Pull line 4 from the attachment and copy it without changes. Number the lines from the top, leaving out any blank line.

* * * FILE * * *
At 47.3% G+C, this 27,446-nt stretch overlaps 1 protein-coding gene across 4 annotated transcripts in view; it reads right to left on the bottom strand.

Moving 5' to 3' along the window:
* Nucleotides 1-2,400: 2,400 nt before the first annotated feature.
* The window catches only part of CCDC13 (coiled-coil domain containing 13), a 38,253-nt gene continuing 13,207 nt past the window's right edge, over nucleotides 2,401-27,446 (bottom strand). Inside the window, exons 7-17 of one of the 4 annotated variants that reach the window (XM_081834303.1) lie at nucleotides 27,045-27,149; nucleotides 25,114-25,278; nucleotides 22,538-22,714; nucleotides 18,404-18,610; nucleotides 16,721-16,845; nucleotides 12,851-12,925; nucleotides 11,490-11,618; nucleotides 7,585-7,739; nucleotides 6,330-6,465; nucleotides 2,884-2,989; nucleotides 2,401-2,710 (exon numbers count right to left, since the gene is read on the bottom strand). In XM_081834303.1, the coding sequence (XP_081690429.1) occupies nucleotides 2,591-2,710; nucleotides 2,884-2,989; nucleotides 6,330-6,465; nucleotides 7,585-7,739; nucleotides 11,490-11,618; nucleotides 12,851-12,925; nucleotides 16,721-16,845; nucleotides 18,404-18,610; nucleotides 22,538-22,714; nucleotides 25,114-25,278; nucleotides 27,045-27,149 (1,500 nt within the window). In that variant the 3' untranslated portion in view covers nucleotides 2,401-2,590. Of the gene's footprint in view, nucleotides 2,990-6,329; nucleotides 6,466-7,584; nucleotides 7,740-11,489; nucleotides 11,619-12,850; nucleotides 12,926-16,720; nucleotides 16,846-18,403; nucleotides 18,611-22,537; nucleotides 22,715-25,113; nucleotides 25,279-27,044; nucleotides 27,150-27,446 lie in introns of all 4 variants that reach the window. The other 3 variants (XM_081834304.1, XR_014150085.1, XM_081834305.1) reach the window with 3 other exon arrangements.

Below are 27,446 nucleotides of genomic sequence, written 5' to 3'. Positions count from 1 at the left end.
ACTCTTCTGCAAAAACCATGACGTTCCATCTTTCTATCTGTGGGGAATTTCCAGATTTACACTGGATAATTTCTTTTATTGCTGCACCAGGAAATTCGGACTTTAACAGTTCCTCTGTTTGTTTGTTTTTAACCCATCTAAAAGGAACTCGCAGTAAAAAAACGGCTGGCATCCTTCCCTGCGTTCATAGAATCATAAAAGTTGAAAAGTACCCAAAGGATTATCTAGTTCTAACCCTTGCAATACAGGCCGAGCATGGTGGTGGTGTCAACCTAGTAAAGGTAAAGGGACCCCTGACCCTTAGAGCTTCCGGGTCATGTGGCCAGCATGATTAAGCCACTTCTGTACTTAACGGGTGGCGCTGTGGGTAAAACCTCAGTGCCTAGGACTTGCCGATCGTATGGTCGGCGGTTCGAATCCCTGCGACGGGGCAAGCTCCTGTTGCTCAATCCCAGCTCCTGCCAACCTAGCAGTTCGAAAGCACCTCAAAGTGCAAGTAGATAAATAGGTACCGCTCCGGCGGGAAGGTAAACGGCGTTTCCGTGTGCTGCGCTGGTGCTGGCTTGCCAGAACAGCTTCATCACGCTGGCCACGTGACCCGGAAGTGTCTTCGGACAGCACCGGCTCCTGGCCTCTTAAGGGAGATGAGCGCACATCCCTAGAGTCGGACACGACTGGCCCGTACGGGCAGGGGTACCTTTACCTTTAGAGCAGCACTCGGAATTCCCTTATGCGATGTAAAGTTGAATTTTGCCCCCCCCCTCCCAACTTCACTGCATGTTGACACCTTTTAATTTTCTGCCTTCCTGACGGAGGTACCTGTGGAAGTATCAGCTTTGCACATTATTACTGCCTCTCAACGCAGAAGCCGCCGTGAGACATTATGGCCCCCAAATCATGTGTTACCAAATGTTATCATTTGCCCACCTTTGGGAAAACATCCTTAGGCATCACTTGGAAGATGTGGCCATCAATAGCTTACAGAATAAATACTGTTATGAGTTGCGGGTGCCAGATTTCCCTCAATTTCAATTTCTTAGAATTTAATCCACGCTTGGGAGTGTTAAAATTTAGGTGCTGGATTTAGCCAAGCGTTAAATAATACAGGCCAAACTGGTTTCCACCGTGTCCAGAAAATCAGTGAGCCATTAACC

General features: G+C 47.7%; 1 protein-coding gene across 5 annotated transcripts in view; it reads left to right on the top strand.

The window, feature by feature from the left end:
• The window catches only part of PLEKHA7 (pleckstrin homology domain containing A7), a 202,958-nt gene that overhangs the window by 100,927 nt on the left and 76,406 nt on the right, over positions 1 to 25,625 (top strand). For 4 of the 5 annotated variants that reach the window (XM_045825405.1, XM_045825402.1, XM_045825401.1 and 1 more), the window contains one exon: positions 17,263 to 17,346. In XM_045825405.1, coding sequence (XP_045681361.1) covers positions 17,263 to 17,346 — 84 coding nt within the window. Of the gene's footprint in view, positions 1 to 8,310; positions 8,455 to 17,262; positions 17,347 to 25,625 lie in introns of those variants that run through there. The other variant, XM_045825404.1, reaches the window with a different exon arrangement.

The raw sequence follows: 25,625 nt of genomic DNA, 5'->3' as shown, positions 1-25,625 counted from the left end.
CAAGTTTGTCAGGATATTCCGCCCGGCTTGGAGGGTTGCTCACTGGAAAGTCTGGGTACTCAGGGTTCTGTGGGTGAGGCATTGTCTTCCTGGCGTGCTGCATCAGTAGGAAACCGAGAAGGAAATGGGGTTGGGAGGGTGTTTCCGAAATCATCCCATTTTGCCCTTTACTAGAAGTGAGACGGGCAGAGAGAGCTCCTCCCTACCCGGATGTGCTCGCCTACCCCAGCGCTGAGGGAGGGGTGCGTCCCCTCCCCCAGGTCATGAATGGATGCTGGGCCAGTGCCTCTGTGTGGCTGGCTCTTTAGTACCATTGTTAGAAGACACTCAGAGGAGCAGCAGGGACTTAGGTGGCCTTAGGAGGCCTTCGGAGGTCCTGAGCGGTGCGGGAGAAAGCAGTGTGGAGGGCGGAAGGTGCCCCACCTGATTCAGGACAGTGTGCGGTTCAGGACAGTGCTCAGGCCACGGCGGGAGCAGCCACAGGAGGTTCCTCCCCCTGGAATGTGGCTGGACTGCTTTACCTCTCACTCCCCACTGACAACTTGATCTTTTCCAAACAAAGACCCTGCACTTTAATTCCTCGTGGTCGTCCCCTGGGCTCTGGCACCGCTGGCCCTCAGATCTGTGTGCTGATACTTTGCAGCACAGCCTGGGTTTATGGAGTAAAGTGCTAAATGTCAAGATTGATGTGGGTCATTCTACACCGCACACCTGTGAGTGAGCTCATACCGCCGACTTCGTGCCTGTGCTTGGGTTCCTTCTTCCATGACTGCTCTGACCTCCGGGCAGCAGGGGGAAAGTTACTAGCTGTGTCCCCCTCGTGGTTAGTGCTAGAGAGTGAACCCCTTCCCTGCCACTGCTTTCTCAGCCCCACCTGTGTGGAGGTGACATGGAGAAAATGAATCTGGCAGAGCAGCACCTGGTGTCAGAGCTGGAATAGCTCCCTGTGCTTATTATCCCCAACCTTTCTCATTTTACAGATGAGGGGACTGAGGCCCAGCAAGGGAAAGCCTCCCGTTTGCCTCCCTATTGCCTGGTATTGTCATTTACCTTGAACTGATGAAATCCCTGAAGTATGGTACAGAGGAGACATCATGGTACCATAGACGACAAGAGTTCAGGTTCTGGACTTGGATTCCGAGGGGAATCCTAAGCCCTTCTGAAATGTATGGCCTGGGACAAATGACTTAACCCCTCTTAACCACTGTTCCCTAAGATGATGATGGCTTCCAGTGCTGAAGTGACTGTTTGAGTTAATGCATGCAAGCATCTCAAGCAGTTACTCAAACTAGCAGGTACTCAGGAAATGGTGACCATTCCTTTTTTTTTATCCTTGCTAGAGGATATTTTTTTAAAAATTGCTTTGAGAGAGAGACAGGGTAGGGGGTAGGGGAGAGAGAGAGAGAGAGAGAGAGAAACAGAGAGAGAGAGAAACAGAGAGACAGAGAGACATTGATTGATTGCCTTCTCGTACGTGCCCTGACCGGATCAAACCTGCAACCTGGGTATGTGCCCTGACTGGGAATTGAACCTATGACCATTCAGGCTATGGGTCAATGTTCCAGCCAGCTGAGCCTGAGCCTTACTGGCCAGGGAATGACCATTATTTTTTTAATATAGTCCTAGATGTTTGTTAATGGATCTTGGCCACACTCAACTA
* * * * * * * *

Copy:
* The window catches only part of CCDC13 (coiled-coil domain containing 13), a 38,253-nt gene continuing 13,207 nt past the window's right edge, over nucleotides 2,401-27,446 (bottom strand). Inside the window, exons 7-17 of one of the 4 annotated variants that reach the window (XM_081834303.1) lie at nucleotides 27,045-27,149; nucleotides 25,114-25,278; nucleotides 22,538-22,714; nucleotides 18,404-18,610; nucleotides 16,721-16,845; nucleotides 12,851-12,925; nucleotides 11,490-11,618; nucleotides 7,585-7,739; nucleotides 6,330-6,465; nucleotides 2,884-2,989; nucleotides 2,401-2,710 (exon numbers count right to left, since the gene is read on the bottom strand). In XM_081834303.1, the coding sequence (XP_081690429.1) occupies nucleotides 2,591-2,710; nucleotides 2,884-2,989; nucleotides 6,330-6,465; nucleotides 7,585-7,739; nucleotides 11,490-11,618; nucleotides 12,851-12,925; nucleotides 16,721-16,845; nucleotides 18,404-18,610; nucleotides 22,538-22,714; nucleotides 25,114-25,278; nucleotides 27,045-27,149 (1,500 nt within the window). In that variant the 3' untranslated portion in view covers nucleotides 2,401-2,590. Of the gene's footprint in view, nucleotides 2,990-6,329; nucleotides 6,466-7,584; nucleotides 7,740-11,489; nucleotides 11,619-12,850; nucleotides 12,926-16,720; nucleotides 16,846-18,403; nucleotides 18,611-22,537; nucleotides 22,715-25,113; nucleotides 25,279-27,044; nucleotides 27,150-27,446 lie in introns of all 4 variants that reach the window. The other 3 variants (XM_081834304.1, XR_014150085.1, XM_081834305.1) reach the window with 3 other exon arrangements.